The species is included on CITES Appendix I. The species occurs in several protected areas throughout its range. A management plan for this endangered deer is urgently needed to assure the survival of populations closely related with the major basin in South America (Mauro 1995). Recommended conservation actions include further population surveys, ecological research, strengthening of existing management of protected areas, creation of new protected areas, establishment of a collaborative captive breeding programme, and enlisting the co-operation of local landowners in maintaining this species.
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Conservation

Although there are protected areas within the range of the marsh deer, they are poorly managed. The Pantanal wetland is a Biosphere Reserve and is considered as a “wetland of international importance”; despite this only a tiny percentage is formally protected (6). A number of conservation proposals have been drafted and initiated including a reintroduction project in Río Pilcomayo National Park, Argentina in 1994, although the results of these are unknown (7). The World Conservation Union (IUCN) suggest future initiatives should include a review of the population status, the creation of new protected areas in suitable habitat and strengthening the management of existing protected areas, including measures to control hunting and exclude livestock (7). One potentially positive aspect for the survival of the marsh deer is that the private sector is increasingly establishing reserves in the area. Despite this, the future of the marsh deer is far from optimistic and a balance needs to be reached between conservation and human land use in the region (6).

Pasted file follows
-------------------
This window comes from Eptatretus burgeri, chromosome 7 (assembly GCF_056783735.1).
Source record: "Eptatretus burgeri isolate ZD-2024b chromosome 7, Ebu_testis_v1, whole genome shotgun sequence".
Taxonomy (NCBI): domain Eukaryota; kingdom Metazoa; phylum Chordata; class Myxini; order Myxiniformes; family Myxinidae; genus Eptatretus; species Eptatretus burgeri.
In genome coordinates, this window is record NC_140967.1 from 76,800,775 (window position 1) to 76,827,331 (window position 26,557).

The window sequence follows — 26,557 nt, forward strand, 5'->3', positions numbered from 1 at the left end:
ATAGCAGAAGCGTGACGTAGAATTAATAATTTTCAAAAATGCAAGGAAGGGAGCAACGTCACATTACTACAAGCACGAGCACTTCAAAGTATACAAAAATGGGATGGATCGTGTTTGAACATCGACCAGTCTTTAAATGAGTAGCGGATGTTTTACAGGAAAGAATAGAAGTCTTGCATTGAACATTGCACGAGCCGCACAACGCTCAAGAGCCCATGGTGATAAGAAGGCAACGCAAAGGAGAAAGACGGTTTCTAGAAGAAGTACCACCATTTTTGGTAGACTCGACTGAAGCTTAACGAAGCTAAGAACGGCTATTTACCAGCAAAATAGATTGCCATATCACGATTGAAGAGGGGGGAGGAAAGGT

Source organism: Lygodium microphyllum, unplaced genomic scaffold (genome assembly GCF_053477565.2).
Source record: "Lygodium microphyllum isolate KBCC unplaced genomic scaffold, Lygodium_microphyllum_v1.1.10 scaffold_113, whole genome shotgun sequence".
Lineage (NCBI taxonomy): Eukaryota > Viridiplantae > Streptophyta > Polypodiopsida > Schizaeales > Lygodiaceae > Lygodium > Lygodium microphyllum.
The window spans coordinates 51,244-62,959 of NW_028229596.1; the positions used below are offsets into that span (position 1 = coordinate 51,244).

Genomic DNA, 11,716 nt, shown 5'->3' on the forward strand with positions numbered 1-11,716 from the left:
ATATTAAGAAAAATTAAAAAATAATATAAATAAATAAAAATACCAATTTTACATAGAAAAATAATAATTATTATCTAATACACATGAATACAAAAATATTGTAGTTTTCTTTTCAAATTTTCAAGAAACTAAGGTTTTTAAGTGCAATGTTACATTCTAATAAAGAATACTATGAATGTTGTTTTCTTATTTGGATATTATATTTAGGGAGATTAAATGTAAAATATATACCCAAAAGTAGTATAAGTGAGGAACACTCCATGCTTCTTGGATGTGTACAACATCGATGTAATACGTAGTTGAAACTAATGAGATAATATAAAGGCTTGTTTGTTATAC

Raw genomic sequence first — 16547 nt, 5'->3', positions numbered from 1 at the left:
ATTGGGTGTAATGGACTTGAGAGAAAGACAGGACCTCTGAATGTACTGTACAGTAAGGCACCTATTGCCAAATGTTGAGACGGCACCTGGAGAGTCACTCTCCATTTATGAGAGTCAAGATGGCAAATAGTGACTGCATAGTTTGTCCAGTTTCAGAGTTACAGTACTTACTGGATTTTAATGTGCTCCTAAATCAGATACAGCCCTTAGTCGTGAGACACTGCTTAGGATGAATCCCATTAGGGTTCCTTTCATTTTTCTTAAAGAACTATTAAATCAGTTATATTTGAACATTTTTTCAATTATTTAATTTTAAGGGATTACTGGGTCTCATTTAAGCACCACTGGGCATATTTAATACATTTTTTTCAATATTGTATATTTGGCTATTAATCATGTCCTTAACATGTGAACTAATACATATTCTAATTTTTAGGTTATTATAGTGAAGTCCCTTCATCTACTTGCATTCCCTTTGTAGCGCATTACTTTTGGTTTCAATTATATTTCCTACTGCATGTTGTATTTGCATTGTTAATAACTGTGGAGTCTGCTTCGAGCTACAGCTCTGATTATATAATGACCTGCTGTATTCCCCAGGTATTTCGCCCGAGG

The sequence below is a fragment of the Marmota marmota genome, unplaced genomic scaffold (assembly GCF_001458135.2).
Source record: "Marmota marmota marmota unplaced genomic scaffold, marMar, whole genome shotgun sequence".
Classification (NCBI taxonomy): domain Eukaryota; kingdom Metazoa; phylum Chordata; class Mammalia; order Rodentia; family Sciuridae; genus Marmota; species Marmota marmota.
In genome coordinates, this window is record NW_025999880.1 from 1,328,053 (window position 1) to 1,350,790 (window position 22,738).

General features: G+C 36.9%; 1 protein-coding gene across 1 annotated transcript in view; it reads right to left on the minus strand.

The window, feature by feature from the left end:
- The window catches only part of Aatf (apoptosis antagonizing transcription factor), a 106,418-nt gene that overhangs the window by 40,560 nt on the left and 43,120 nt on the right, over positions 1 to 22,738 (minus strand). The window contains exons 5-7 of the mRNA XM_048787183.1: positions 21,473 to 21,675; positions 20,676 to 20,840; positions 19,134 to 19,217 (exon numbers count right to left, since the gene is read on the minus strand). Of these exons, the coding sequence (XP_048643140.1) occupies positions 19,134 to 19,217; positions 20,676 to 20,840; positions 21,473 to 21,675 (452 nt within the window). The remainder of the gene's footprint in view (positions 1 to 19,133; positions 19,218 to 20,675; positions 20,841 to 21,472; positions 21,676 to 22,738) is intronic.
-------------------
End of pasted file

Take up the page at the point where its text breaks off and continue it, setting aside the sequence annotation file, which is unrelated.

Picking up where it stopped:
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Relevance to Humans and Ecosystems

Benefits

No negative impacts of B. dichotomus on human activities are reported in the literature. Wild ungulates sometimes compete with livestock for forage, and can serve as disease reservoirs, but the marsh deer's preference for wetland habitat may limit contact with some types of domestic livestock. Roxo and Gaspirini (1996) tested 116 marsh deer in Brazil and found that these deer do not harbor brucellosis in the São Paulo State region. Current numbers of deer are so low that negative impacts are very unlikely.

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Marsh deer are valuable game animals, hunted for meat and sport (Roig 1991).